Middlesex academic joins BETTER cancer recovery project | Middlesex University London
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    Middlesex academic joins BETTER cancer recovery project

    10/09/2014
    Dr Kevin Corbett from Middlesex will join a new project to help patients recover their physical abilities after cancer surgery.

    Kevin Corbett BETTER projectCorbett, Senior Lecturer in Adult Nursing in the School of Health and Education, will join the 'BETTER' (Basic Exercise Training to Enhance Recovery) project, which includes researchers from the Department of Surgery at Maidstone Hospital, Department of Physiotherapy at Kent and Canterbury Hospital and the Centre for Health Services Studies at the University of Kent. This team of researchers will be led by Dr Ian Swaine, Reader in the School of Human and Life Sciences at Canterbury Christ Church University. Members of the research group specialise in diverse topics such as surgery, physiotherapy, nursing, health studies and exercise science.

    The project has been awarded £340,000 from the National Institute for Health Research (NIHR). It's the first project of its kind to focus on the debilitating problems associated with loss of physical strength related to the after-effects of stomach and chest surgery for cancer. This type of surgery can lead people to have difficulty going about their normal daily life, including activities such as getting dressed or sitting upright. The aim of the project is to help patients regain their physical ability through the development of an innovative exercise programme. 

    The project is a feasibility study that will start this autumn and run for three years. It will be hosted by Maidstone and Tunbridge Wells NHS Trust, focusing on a small number of patients based mainly at Maidstone Hospital. If it is found to be successful, it could lead to a full-scale multi-centre randomised clinical trial with a view to it being implemented across the country, within the NHS.

    Dr Kevin Corbett commented: "I am very excited about contributing methodological expertise to this research study which aims to positively impact on Kent patients and their experience of recovery from surgery as well as impacting on future NHS practice."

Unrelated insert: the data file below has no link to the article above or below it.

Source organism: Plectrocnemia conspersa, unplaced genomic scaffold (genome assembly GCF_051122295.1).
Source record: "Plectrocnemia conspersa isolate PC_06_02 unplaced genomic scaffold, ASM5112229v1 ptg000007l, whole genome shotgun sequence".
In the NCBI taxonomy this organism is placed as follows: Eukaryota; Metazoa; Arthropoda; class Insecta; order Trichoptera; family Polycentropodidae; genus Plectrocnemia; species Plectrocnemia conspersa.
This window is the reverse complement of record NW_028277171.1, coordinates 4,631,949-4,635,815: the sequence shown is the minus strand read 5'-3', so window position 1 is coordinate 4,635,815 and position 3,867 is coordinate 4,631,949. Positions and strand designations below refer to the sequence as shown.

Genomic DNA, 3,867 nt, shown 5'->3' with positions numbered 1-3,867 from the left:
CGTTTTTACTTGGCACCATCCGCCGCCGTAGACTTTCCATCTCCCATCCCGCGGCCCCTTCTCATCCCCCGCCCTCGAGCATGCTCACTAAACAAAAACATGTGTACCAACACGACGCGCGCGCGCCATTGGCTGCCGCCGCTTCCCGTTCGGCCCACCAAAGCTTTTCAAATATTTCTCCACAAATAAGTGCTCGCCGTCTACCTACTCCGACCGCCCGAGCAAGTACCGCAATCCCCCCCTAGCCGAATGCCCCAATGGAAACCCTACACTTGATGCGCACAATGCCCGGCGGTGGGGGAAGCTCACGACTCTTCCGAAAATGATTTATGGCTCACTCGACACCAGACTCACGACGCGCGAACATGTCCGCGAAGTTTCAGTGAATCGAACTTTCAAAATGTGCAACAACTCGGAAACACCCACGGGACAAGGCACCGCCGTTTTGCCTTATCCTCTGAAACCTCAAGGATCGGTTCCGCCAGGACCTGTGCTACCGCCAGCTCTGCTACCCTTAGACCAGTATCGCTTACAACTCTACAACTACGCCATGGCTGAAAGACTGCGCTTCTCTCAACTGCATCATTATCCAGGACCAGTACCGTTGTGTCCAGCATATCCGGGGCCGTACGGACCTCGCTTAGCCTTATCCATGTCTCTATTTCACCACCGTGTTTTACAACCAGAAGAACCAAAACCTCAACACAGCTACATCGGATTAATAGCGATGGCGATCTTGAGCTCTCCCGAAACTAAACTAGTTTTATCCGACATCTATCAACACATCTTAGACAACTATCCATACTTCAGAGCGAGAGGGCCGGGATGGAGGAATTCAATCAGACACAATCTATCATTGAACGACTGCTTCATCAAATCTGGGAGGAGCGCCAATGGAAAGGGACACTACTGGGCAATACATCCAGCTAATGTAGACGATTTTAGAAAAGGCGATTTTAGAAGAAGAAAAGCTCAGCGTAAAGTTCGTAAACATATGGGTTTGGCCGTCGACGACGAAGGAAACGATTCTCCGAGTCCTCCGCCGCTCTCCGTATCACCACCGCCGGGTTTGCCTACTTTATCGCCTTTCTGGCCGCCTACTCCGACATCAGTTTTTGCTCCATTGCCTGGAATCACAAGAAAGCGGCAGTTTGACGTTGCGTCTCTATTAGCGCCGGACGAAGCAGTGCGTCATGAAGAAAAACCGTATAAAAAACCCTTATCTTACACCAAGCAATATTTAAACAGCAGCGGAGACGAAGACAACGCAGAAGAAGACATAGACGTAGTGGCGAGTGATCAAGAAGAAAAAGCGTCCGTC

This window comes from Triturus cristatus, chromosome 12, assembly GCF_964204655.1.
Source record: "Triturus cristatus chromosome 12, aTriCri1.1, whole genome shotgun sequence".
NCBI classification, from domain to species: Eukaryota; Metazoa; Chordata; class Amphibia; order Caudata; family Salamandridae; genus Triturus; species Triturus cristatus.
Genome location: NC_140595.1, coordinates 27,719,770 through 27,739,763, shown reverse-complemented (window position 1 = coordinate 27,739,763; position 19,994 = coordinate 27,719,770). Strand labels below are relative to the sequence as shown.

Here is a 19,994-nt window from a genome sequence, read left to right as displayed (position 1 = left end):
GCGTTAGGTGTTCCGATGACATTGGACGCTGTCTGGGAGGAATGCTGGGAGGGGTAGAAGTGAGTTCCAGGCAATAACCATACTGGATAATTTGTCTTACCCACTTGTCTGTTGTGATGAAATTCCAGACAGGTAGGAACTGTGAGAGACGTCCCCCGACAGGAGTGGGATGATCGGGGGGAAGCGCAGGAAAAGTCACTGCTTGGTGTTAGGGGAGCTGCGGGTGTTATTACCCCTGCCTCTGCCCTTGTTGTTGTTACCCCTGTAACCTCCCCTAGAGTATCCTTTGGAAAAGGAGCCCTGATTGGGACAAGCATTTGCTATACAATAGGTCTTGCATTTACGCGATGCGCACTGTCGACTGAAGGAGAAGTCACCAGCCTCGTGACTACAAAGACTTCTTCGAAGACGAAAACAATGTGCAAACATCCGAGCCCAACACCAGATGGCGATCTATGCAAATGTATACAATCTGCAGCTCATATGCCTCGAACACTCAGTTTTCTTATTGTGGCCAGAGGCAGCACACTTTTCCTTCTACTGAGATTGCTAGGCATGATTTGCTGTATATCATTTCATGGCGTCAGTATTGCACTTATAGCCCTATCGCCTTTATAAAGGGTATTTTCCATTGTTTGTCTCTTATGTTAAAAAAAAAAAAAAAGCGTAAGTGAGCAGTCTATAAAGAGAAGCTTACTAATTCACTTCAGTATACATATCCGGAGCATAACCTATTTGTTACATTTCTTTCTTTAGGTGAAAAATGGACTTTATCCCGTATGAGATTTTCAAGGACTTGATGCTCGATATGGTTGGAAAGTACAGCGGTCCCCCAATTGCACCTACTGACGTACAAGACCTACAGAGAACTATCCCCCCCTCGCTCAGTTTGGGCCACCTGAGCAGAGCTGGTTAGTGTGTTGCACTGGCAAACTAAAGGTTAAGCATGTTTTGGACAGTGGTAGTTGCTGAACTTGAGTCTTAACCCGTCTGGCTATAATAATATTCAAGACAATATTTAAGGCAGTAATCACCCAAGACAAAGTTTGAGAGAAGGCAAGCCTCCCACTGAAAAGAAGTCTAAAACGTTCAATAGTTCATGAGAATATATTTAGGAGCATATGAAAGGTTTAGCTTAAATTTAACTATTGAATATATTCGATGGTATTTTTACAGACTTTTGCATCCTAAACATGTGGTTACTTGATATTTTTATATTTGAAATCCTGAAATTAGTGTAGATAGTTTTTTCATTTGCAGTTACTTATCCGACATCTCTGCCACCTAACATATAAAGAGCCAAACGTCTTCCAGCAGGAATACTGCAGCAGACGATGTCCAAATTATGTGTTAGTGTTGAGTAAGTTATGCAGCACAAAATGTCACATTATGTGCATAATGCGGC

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    Dr Kevin Corbett from Middlesex will join a new project to help patients recover their physical abilities after cancer surgery. Kevin Corbett BETTER project

    Corbett, Senior Lecturer in Adult Nursing in the School of Health and Education, will join the 'BETTER' (Basic Exercise Training to Enhance Recovery) project, which includes researchers from the Department of Surgery at Maidstone Hospital, Department of Physiotherapy at Kent and Canterbury Hospital and the Centre for Health Services Studies at the University of Kent. This team of researchers will be led by Dr Ian Swaine, Reader in the School of Human and Life Sciences at Canterbury Christ Church University. Members of the research group specialise in diverse topics such as surgery, physiotherapy, nursing, health studies and exercise science.

    The project has been awarded £340,000 from the National Institute for Health Research (NIHR). It's the first project of its kind to focus on the debilitating problems associated with loss of physical strength related to the after-effects of stomach and chest surgery for cancer. This type of surgery can lead people to have difficulty going about their normal daily life, including activities such as getting dressed or sitting upright. The aim of the project is to help patients regain their physical ability through the development of an innovative exercise programme. 

    The project is a feasibility study that will start this autumn and run for three years. It will be hosted by Maidstone and Tunbridge Wells NHS Trust, focusing on a small number of patients based mainly at Maidstone Hospital. If it is found to be successful, it could lead to a full-scale multi-centre randomised clinical trial with a view to it being implemented across the country, within the NHS.

    Dr Kevin Corbett commented: "I am very excited about contributing methodological expertise to this research study which aims to positively impact on Kent patients and their experience of recovery from surgery as well as impacting on future NHS practice."

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